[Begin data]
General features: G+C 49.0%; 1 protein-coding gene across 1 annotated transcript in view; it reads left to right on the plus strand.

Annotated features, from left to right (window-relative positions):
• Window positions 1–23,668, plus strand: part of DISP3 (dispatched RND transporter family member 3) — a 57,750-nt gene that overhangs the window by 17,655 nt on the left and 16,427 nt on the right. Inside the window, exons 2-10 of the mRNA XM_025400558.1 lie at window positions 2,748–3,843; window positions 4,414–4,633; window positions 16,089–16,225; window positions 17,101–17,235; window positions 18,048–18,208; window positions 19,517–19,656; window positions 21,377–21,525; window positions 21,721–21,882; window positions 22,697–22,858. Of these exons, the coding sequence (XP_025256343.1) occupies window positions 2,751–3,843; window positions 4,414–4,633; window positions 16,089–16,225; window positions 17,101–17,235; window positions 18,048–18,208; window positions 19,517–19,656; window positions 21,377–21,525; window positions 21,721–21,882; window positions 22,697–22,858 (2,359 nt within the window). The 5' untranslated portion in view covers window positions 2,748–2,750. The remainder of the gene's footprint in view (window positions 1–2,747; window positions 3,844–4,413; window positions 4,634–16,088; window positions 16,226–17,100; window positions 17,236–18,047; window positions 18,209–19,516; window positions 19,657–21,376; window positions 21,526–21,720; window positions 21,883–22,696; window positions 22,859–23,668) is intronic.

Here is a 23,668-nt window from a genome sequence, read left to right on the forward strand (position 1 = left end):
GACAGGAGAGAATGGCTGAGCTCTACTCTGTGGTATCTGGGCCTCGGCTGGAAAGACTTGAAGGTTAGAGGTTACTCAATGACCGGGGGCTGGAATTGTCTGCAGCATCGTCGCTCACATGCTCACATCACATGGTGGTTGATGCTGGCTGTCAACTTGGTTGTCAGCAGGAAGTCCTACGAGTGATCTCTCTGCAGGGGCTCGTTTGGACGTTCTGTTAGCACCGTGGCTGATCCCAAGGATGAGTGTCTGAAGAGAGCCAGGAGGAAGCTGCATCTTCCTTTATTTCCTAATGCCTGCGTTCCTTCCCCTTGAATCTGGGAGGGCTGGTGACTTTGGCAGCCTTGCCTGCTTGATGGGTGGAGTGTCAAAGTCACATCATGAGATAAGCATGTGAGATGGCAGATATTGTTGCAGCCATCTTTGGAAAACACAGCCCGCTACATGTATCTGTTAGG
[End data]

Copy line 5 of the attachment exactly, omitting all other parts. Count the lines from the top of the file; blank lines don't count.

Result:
GACAGGAGAGAATGGCTGAGCTCTACTCTGTGGTATCTGGGCCTCGGCTGGAAAGACTTGAAGGTTAGAGGTTACTCAATGACCGGGGGCTGGAATTGTCTGCAGCATCGTCGCTCACATGCTCACATCACATGGTGGTTGATGCTGGCTGTCAACTTGGTTGTCAGCAGGAAGTCCTACGAGTGATCTCTCTGCAGGGGCTCGTTTGGACGTTCTGTTAGCACCGTGGCTGATCCCAAGGATGAGTGTCTGAAGAGAGCCAGGAGGAAGCTGCATCTTCCTTTATTTCCTAATGCCTGCGTTCCTTCCCCTTGAATCTGGGAGGGCTGGTGACTTTGGCAGCCTTGCCTGCTTGATGGGTGGAGTGTCAAAGTCACATCATGAGATAAGCATGTGAGATGGCAGATATTGTTGCAGCCATCTTTGGAAAACACAGCCCGCTACATGTATCTGTTAGG